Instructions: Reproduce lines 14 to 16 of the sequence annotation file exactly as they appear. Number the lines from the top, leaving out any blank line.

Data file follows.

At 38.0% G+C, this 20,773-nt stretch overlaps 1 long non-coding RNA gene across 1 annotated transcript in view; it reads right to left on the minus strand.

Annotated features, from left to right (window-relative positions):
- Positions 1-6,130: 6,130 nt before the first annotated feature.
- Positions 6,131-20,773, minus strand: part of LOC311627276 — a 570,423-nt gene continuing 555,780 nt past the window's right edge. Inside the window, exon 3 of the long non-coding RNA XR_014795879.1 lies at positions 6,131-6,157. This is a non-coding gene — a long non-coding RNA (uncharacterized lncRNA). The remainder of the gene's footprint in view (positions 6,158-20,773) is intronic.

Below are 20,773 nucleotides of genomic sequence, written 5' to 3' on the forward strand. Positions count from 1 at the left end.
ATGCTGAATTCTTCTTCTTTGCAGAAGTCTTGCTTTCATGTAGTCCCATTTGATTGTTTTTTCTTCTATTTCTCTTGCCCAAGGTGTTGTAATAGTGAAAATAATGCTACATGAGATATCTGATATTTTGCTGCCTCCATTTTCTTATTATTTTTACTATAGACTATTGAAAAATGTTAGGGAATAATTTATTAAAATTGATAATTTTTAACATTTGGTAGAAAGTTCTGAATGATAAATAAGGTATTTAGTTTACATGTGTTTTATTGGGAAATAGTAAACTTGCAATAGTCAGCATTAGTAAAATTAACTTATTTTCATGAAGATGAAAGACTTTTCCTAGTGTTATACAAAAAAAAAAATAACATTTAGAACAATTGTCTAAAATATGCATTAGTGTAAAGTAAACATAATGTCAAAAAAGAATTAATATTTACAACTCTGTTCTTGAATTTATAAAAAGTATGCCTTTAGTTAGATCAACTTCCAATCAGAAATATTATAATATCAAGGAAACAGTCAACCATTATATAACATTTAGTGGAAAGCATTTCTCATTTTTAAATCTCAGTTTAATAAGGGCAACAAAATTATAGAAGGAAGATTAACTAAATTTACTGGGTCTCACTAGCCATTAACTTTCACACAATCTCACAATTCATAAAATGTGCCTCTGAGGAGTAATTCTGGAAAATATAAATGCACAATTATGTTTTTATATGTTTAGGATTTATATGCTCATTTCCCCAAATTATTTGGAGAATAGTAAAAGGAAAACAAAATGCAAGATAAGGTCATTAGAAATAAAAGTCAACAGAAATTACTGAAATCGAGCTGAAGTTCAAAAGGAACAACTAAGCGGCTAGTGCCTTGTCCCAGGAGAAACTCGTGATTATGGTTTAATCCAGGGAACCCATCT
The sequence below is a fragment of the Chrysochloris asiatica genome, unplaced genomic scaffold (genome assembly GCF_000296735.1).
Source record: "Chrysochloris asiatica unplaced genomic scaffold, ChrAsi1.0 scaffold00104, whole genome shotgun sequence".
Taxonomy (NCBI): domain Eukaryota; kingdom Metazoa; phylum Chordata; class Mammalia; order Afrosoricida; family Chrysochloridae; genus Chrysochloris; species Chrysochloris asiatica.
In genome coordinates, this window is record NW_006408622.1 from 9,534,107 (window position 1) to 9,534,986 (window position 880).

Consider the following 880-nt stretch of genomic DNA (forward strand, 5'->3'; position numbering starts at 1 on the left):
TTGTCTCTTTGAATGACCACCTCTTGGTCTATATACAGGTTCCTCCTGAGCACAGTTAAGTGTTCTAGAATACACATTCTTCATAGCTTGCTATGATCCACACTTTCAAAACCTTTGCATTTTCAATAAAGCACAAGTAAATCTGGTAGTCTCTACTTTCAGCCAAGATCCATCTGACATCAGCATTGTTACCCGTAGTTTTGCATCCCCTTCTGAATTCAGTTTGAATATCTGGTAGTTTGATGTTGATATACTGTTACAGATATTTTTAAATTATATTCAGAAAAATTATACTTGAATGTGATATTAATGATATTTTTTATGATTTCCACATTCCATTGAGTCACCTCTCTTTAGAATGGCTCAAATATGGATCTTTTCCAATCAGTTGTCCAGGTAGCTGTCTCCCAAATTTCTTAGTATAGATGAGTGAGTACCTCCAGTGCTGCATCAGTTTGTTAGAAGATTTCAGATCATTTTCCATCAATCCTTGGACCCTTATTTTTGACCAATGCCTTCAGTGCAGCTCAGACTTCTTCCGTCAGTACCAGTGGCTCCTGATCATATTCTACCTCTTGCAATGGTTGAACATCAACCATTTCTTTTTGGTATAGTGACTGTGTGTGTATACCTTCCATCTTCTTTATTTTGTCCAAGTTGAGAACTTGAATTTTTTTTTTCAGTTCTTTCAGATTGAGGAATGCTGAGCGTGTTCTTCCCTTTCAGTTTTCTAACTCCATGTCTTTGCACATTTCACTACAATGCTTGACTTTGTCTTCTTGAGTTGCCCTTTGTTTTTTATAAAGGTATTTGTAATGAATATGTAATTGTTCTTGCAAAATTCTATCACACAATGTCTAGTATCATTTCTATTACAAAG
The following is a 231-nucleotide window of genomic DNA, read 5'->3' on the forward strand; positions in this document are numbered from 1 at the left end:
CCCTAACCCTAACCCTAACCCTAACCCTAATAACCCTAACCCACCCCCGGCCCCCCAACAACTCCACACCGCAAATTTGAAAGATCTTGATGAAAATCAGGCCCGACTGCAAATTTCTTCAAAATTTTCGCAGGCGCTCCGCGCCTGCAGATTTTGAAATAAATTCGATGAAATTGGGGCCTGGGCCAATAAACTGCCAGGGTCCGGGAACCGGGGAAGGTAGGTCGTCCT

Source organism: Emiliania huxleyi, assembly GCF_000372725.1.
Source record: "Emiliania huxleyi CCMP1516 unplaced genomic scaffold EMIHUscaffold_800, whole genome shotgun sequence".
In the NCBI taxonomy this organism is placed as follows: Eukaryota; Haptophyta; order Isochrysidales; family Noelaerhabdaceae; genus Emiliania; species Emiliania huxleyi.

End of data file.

CCCTAACCCTAACCCTAACCCTAACCCTAATAACCCTAACCCACCCCCGGCCCCCCAACAACTCCACACCGCAAATTTGAAAGATCTTGATGAAAATCAGGCCCGACTGCAAATTTCTTCAAAATTTTCGCAGGCGCTCCGCGCCTGCAGATTTTGAAATAAATTCGATGAAATTGGGGCCTGGGCCAATAAACTGCCAGGGTCCGGGAACCGGGGAAGGTAGGTCGTCCT

Source organism: Emiliania huxleyi, assembly GCF_000372725.1.
Source record: "Emiliania huxleyi CCMP1516 unplaced genomic scaffold EMIHUscaffold_800, whole genome shotgun sequence".